Your desk. How many countless hours do you think you’ve spent there, thinking up how to solve your next engineering or design problem?
And your chair. Oh, your chair. You inch it closer to your desk whenever on the verge of making modeling breakthroughs. Other times, you push it away from your desk to stop for just a moment, needing a second to free your mind and allow for new perspectives.
It doesn’t matter what you’re designing. It could be shipping containers, soap bottles, flashlights, or conveyors. We all probably have similar habits when it comes to how we sit – and where we sit – when we design.
But there are some, of course, who design the desks. There are some, of course, who design the chairs, and there are some who get new perspectives in unique ways – that is to say, not only from increasing the distance between their desks and their chairs for a fleeting moment of solitude and free thought.
Meet the guys at Garrett Brown Designs, custom furniture and interior designers who draw their inspiration from a relatively familiar source. “We both pull a massive amount of inspiration from nature,” Grey Carruth, a lead designer, said of himself and owner Garrett Brown.
Grey continued with an example: “The topography landscapes that mountains create are art pieces in themselves. We find ourselves utilizing actual topography scapes in our designs.”
Cabinets for a spa in the Newark Airport featuring topography doors, designed the team at Garrett Brown Designs.
When it comes to ‘landscapes,’ Garrett himself actually started off his design career by designing them,
“My design career started at the young age of 17. I started my own landscape design company with my brother in my hometown of Silver Spring, MD,” Garrett told me.
At the time, all of their design work was “was done to scale, by hand.” Funnily enough, considering the utterly awesome designs he and his team manifest today, he “didn’t even know that 3D design software like SOLIDWORKS existed.”
He continued to work with his brother on their business for about seven years. Then, after “a couple years of odd jobs and wrapping up school at CMC in Steamboat Springs, CO,” he really found himself becoming more interested in the arts.
“My apartment back then had a huge open wall that was in desperate need of a large piece of art,” Garrett recounted. “So, I hired a local artist to help me design and build a 4′ x 10′ piece of art. After we completed the piece, a friend came over and fell in love with it.”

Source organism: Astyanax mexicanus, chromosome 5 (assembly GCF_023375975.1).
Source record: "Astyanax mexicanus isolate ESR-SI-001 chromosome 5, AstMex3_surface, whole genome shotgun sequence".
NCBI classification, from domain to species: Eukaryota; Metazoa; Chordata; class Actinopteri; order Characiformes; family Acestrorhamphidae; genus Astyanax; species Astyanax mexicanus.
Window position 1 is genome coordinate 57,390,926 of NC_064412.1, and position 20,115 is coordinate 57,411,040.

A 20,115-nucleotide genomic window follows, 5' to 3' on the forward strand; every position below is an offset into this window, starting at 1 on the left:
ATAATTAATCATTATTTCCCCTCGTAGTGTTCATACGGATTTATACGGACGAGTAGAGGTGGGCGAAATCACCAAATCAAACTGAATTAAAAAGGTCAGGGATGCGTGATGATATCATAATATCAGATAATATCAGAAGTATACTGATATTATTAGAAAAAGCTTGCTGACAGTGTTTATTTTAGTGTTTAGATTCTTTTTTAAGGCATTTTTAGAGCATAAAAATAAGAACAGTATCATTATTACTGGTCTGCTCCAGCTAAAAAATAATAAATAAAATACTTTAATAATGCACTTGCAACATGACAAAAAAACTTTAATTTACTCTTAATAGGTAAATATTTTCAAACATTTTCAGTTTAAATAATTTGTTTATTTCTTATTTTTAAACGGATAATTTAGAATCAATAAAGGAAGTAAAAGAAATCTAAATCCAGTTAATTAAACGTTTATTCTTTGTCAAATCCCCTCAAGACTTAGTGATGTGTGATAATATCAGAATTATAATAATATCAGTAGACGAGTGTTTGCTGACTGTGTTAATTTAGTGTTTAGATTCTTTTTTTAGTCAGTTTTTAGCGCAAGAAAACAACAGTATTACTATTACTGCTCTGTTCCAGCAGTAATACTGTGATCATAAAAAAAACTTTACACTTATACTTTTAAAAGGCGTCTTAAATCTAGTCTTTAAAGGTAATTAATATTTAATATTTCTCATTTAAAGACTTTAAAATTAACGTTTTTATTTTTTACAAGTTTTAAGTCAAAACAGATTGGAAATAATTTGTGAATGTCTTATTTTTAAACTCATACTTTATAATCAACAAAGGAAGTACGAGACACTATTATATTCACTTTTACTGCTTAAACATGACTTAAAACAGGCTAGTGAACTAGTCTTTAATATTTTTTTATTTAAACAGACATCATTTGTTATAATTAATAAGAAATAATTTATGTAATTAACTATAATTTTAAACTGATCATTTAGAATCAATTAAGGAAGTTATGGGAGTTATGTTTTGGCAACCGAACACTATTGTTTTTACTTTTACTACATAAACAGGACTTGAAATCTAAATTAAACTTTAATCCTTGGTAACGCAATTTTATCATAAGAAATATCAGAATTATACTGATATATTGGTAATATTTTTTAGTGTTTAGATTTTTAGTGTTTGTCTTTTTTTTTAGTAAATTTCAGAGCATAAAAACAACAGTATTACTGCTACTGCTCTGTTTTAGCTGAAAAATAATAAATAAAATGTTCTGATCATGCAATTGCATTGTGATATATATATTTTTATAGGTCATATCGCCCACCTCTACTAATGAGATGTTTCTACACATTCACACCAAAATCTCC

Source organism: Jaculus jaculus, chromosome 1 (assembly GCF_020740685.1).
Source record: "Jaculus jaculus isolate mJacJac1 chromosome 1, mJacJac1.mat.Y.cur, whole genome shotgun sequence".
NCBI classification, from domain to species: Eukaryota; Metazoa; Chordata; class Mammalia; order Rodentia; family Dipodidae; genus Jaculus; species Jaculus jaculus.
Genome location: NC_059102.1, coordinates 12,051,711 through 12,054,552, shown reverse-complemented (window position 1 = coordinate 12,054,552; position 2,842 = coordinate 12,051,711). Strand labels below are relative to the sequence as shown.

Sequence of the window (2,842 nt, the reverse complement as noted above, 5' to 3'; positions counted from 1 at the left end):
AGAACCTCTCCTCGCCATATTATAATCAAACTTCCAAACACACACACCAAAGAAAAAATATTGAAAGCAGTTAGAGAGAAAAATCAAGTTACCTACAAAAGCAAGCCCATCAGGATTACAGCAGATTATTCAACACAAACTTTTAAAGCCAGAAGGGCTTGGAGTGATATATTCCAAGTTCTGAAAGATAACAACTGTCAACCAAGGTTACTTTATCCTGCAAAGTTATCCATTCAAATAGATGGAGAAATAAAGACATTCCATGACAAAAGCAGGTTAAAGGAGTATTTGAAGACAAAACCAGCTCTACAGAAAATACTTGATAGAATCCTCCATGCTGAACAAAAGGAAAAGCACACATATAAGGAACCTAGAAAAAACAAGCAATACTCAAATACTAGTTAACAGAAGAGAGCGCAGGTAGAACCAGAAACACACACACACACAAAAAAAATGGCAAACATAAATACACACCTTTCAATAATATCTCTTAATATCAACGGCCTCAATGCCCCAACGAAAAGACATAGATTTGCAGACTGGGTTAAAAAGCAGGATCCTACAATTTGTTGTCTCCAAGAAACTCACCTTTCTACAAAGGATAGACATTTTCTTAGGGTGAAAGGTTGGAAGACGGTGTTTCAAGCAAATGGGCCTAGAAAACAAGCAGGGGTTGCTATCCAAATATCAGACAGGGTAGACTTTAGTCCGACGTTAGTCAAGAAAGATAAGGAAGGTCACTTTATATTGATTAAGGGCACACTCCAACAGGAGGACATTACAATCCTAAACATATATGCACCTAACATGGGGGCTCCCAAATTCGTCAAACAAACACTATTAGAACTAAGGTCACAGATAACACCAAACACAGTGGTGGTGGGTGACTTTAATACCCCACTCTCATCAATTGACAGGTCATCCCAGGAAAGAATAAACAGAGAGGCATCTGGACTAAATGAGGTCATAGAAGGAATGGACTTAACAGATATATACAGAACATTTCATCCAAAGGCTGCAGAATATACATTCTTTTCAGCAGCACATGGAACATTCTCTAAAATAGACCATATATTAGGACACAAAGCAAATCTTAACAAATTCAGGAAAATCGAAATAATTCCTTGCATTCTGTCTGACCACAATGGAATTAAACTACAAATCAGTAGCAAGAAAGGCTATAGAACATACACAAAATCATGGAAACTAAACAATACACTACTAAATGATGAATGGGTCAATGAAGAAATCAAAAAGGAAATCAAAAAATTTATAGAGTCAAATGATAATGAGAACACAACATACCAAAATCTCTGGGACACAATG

“He asked me if I could make a headboard for him. I said to him, ‘Why not make a full bed?'”
The bed that started it all, combining Garrett’s love of custom furniture building and art inspired by the world around us.
And so it began!
“If that client hadn’t asked me to build him a bed,” Garrett professed, “I may never have gone down this path. When I designed and built that first piece, I knew I was hooked for life.”
Fast forward to today, and you’ll see that Garrett, Grey, and the rest of the team not only design ‘desks’ and ‘chairs,’ but they design beautiful, imaginative, natural desks and chairs as well. And much more, such as fully custom interiors.
Now, if you wanted to see an example of some of the work I’ve done, I could show you some videos I’ve made online. I could probably scrounge up some pictures of some things I’ve created. Some 3D models I might have. With Garrett Brown Designs, you can get a holistic idea for their passions and work just by taking a quick visit to their Instagram page, which boasts over 5,400 followers and shows tons of high-quality examples.
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After years of hard work, Garrett now has a full team – including Grey, who we heard from earlier – that focuses intently on making “custom furniture designed to be passed down through generations.” They do this with the help of SOLIDWORKS.
“I’ve combined everything I’ve learned about SOLIDWORKS and put it to use at GBD making very detailed assemblies and shop drawings,” Grey explained. “I found a way in the first two years of using the program to use it in more of an art sense. The final render was exactly what I desired the product to look like. This led me to fall in love with designing the aesthetics of products.”
For Garrett, there are “a variety of reasons” he uses SOLIDWORKS – beginning with the parametric design capabilities SOLIDWORKS possesses.
A side-by-side of one of Garrett Brown Designs’ assemblies and where the final product physically exists today!
“This really helps us when we designed a rough draft of a piece,” he elaborated. “If the size of a steel tube changes from 1″ square to a 2″ square tube, we don’t have to redraw the entire piece.”
Another big factor for them is communication. “Almost every company accepts the SOLIDWORKS files that we use, and they can read them easily.” Because many of them are using SOLIDWORKS already, Garrett says they “can share files back and forth and easily solve problems without having to go down a rabbit hole.”
Next time you’re inching closer to or or further away from your desk while using SOLIDWORKS, remember: perspective and inspiration can be gained from almost anywhere. Sometimes, you can get it from increasing your own headspace. Or, like Garrett and Grey, you can gain it from experiencing the outdoors.
Hopefully, after reading this story and seeing some of their creations, you gained it from this piece, too.